Travel gets us from one place to another—often with wonderful attendant enjoyment–but exploration makes us understand our travel, the places we travel to—and ourselves. The essays in this collection constitute a major step toward this understanding. They open up new areas for concern and draw many valuable insights and conclusions.
Flight 785 is bound for London and Brussels, but its passengers are destined to arrive at an unexpected destination. Theirs is a journey that will continue until they each find their true home and, in the process, uncover their innermost being.
Written by Naomi Gladish Smith, The Arrivals will intrigue readers from all walks of life and faiths and provoke discussion. We follow a small group of travelers---a husband and wife on their way to Ireland, a young woman beginning a fellowship at a prestigious British university, business people on their way to various conferences and meetings in Brussels, a minister coming to terms with his wife's desertion and his own fading faith, a small boy going to meet his mother in London---as they slowly unravel the mystery of the afterlife and learn that home is truly where the heart is.
Throughout his life, James Boswell struggled to fashion a clear account of himself, but try as he might, he could not reconcile the truths of his era with those of his religious upbringing. Boswell’s Enlightenment examines the conflicting credos of reason and faith, progress and tradition that pulled Boswell, like so many eighteenth-century Europeans, in opposing directions. In the end, the life of the man best known for writing Samuel Johnson’s biography was something of a patchwork affair. As Johnson himself understood: “That creature was its own tormentor, and I believe its name was BOSWELL.”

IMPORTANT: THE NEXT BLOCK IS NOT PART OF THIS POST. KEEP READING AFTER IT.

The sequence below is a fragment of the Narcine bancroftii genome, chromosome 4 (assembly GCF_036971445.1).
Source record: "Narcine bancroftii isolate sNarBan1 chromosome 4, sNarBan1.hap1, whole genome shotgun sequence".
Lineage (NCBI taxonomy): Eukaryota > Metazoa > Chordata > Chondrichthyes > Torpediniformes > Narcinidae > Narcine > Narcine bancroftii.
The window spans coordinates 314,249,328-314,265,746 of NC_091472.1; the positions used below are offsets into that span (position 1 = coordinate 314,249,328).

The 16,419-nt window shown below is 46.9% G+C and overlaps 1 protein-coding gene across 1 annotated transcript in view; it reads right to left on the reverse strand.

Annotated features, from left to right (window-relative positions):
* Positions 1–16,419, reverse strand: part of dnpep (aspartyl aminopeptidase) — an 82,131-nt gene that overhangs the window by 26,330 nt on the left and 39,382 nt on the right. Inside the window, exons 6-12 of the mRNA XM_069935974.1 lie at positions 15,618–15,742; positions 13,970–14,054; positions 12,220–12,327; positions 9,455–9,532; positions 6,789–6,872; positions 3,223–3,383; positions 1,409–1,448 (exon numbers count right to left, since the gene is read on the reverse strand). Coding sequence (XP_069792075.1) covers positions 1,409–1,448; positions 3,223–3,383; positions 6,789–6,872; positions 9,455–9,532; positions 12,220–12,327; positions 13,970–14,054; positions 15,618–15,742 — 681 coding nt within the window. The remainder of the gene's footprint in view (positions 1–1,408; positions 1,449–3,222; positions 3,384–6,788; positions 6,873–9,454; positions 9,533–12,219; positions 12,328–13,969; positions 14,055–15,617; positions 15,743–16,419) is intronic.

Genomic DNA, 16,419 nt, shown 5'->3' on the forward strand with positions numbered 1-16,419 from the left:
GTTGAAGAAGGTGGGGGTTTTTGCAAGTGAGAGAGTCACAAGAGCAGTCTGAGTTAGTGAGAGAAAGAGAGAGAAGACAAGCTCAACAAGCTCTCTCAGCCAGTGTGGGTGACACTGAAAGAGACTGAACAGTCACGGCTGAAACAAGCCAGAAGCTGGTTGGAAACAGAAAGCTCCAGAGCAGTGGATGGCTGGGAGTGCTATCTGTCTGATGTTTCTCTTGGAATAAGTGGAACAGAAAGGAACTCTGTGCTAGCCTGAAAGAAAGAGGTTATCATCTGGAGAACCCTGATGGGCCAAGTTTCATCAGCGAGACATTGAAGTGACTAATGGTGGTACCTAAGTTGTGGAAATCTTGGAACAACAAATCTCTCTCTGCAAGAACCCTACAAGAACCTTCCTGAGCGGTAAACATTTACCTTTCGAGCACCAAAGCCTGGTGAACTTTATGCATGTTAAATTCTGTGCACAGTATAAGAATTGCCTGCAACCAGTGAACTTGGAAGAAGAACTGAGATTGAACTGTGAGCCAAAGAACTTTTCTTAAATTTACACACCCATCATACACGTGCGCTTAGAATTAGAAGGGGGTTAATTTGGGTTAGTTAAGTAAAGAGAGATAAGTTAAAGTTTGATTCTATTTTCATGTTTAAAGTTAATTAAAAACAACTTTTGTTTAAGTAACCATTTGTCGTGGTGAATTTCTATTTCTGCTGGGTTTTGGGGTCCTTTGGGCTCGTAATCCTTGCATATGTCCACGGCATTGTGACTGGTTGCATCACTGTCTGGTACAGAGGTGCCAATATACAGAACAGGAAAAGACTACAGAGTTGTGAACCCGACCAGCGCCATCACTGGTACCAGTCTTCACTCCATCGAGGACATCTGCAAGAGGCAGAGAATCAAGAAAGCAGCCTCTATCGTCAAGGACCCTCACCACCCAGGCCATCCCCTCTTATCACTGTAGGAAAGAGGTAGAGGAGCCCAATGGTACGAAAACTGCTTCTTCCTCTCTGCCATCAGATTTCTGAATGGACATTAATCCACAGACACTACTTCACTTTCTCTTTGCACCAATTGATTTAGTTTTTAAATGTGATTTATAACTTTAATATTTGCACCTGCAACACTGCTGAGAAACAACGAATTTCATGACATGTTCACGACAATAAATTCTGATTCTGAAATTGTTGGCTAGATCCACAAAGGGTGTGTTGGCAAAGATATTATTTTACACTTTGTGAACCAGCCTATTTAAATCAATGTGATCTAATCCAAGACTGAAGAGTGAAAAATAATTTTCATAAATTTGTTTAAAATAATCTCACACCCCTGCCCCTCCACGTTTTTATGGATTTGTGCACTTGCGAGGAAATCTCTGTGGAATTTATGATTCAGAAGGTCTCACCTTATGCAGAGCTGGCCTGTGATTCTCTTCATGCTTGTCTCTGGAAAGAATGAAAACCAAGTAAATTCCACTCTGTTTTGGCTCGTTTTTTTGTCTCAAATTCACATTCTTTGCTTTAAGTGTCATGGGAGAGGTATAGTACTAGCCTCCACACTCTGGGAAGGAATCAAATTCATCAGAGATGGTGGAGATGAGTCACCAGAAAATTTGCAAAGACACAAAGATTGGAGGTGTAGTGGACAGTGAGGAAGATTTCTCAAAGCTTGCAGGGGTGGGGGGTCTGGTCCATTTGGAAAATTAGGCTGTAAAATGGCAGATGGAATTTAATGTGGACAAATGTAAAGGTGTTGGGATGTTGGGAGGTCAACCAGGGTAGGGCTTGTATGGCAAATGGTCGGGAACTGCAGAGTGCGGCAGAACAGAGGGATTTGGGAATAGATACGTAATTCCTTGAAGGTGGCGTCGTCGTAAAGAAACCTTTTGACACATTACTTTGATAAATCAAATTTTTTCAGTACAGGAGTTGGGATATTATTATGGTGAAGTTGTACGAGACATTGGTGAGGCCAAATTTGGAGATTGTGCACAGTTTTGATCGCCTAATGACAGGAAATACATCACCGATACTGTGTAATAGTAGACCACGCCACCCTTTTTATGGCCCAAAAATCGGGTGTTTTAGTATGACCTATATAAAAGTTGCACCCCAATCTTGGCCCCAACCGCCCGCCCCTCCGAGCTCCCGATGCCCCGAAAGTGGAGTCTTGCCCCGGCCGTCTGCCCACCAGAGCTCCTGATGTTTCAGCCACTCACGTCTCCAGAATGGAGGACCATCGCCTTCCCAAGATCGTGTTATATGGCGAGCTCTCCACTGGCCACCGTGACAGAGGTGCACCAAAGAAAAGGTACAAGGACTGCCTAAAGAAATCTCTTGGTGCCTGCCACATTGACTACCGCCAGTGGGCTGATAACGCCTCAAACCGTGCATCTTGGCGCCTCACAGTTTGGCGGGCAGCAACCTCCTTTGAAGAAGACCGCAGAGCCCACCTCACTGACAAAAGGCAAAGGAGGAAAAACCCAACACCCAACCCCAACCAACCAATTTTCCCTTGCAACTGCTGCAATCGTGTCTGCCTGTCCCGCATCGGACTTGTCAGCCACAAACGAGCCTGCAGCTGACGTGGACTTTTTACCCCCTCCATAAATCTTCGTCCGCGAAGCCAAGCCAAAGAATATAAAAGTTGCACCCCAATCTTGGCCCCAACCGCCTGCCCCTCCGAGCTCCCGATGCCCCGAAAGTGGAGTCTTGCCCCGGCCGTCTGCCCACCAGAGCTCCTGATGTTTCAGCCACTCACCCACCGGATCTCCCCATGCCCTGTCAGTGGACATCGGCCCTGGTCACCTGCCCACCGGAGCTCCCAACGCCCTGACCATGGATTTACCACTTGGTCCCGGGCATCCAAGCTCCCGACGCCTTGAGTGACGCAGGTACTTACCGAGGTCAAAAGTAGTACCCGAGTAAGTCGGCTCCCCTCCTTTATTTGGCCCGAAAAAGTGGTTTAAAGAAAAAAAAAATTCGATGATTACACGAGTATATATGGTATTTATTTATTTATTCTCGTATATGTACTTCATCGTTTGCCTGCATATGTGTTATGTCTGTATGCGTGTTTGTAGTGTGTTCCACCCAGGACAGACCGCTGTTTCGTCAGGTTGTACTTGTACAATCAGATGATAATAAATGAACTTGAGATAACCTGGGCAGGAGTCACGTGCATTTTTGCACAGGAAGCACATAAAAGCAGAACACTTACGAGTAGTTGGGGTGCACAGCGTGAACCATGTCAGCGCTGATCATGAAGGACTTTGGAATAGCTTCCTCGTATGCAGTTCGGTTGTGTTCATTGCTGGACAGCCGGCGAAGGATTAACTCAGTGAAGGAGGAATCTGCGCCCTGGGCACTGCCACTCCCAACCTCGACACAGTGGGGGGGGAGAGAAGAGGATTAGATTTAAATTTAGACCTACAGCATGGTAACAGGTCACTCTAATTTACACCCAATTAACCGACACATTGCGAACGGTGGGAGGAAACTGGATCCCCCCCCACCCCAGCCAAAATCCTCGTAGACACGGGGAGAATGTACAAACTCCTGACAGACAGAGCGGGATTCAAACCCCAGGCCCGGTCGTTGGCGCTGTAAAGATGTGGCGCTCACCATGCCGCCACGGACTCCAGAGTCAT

Few periods in Boswell’s life better crystallize this internal turmoil than 1763–1765, the years of his Grand Tour and the focus of Robert Zaretsky’s thrilling intellectual adventure. From the moment Boswell sailed for Holland from the port of Harwich, leaving behind on the beach his newly made friend Dr. Johnson, to his return to Dover from Calais a year and a half later, the young Scot was intent on not just touring historic and religious sites but also canvassing the views of the greatest thinkers of the age. In his relentless quizzing of Voltaire and Rousseau, Hume and Johnson, Paoli and Wilkes on topics concerning faith, the soul, and death, he was not merely a celebrity-seeker but—for want of a better term—a truth-seeker. Zaretsky reveals a life more complex and compelling than suggested by the label “Johnson’s biographer,” and one that 250 years later registers our own variations of mind.